How would you want governments to bolster revenue within a province? Few of us would be happy with increased taxes or reduced services, but what about another lottery?
I was waiting for the Number 1 line Toronto subway last week. As the train pulled into the station, I realized it was completely gold covered in advertising for a new lottery from the Ontario Lottery and Gaming Corporation(OLG). Inside the train, every bit of advertising space was covered with ads for the same lottery, bathing all of us rush hour riders in the same golden glow. I looked all around to confirm it only to be confronted by still more of this artificial glow.
I immediately began to question the OLG’s rationale for this advertising. I have two reasons for this. The first is that, like many Ontario doctors lately, I have questions about how the Ontario government is spending and investing money. I cannot quite believe that I would be the only person on that early morning train wondering if all this golden advertising for a new lottery is absolutely necessary. In the face of our economic situation, is covering a subway train inside and out with advertising really a good use of government spending. In fairness to the government, I took the subway five times last week and I only saw one golden train.
My second reason for being concerned is the fact of the lottery itself. I am tremendously ambivalent about gambling. A great part of this comes from the fact that gambling is the fastest growing addiction among young people. It’s also a far more insidious addiction to recover from or treat since its link to health and mental health is not direct the way the way an addiction to a substance that one ingests is. Because of this, I am not certain that the government’s involvement in lotteries and gaming is a harmless way for it to raise revenues. To me, it is trying to fund what we need on the backs of the unhealthy, who need the government to develop innovative treatments not innovative enablers.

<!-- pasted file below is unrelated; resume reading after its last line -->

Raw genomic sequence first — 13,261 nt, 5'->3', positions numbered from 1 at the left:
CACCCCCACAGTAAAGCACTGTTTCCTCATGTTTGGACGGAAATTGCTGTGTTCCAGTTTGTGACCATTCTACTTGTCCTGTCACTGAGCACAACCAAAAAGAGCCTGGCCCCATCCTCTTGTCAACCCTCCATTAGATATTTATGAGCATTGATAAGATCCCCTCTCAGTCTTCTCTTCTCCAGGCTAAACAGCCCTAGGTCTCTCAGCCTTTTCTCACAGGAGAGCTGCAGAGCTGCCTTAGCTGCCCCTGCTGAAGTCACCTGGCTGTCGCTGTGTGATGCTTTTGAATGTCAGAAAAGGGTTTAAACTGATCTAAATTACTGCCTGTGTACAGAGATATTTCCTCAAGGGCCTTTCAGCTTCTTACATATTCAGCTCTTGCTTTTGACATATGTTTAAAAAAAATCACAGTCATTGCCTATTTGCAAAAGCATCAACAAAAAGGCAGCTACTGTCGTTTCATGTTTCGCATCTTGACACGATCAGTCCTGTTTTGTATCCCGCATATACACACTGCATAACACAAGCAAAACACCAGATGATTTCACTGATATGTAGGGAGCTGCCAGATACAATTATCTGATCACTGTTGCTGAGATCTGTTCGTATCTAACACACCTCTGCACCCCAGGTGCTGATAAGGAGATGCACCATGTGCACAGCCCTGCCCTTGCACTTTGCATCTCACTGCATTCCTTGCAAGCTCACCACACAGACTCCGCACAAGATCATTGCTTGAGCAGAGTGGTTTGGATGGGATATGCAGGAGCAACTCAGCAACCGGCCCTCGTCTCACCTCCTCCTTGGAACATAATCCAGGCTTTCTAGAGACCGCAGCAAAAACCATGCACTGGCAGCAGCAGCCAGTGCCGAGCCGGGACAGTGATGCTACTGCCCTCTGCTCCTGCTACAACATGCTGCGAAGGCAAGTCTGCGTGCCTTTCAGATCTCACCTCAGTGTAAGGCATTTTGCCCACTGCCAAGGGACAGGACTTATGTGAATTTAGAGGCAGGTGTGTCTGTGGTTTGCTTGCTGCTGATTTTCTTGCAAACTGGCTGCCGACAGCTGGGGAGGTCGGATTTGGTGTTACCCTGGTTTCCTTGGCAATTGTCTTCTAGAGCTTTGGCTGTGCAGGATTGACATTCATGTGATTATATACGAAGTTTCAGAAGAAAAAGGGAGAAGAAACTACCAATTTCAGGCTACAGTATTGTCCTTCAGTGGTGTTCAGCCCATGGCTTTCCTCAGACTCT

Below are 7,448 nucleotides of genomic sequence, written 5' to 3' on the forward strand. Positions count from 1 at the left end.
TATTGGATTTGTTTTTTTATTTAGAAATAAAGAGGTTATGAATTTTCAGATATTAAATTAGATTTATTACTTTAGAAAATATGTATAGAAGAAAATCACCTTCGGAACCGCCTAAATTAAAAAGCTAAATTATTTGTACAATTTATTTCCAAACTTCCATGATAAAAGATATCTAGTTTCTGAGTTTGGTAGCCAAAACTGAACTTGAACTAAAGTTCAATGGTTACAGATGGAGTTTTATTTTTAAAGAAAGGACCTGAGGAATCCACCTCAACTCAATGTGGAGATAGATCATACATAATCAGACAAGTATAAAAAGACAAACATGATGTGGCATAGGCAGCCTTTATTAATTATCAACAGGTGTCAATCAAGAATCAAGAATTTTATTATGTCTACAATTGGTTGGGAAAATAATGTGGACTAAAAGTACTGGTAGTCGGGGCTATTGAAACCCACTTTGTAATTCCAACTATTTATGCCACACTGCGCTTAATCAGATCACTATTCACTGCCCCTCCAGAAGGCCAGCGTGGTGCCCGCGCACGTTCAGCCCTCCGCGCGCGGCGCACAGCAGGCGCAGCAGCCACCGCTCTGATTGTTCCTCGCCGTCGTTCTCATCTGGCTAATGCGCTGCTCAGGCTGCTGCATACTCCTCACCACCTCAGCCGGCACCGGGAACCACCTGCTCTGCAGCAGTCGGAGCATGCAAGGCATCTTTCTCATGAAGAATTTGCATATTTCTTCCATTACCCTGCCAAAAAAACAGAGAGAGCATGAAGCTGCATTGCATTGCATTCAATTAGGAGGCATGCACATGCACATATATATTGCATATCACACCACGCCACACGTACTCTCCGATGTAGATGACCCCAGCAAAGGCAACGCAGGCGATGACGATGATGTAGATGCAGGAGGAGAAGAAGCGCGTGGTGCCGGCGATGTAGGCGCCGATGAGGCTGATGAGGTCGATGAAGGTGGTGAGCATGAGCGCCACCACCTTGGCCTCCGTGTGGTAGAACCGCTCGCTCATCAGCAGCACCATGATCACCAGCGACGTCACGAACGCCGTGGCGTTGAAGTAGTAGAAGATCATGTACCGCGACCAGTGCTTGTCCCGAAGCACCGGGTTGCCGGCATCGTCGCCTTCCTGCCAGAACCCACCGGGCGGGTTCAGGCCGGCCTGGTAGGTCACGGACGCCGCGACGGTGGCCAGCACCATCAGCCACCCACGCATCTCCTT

Despite the above statements about not enabling those with difficulty resisting, I am also not a gaming prohibitionist. I know than banning something does not necessarily make it less accessible to those who must have it and I am certainly not in favour of tacitly supporting an underworld with prohibitionist measures. I hope the government also struggles with how best to balance between the “service” OLG provides while hopefully protecting the “public good”. Before publishing this, I thoroughly examined the OLG website. There is a section on “responsible” gambling, another on “consumer protection” and another that tells the visitor that OLG pours roughly $2 billion into Ontario’s coffers on an annual basis – an amount that’s also increasing. They outline quite precisely where the money goes in detail. If you compare this to the pie chart on the Government of Ontario’s website, you can see that the Ontario Health Premium brings in $3.3 billion for the government – the gross amount OLG collects, incidentally on all operations.
Finally, I cannot say that writing this has helped me to clarify how to think about the government’s role in gambling because this is a difficult issue. But do we need a golden subway train? Don’t we all know that there is no golden train? Doesn’t the government know?
(This is obviously my own very bad photo of the advertising that covered the train, inside and out.)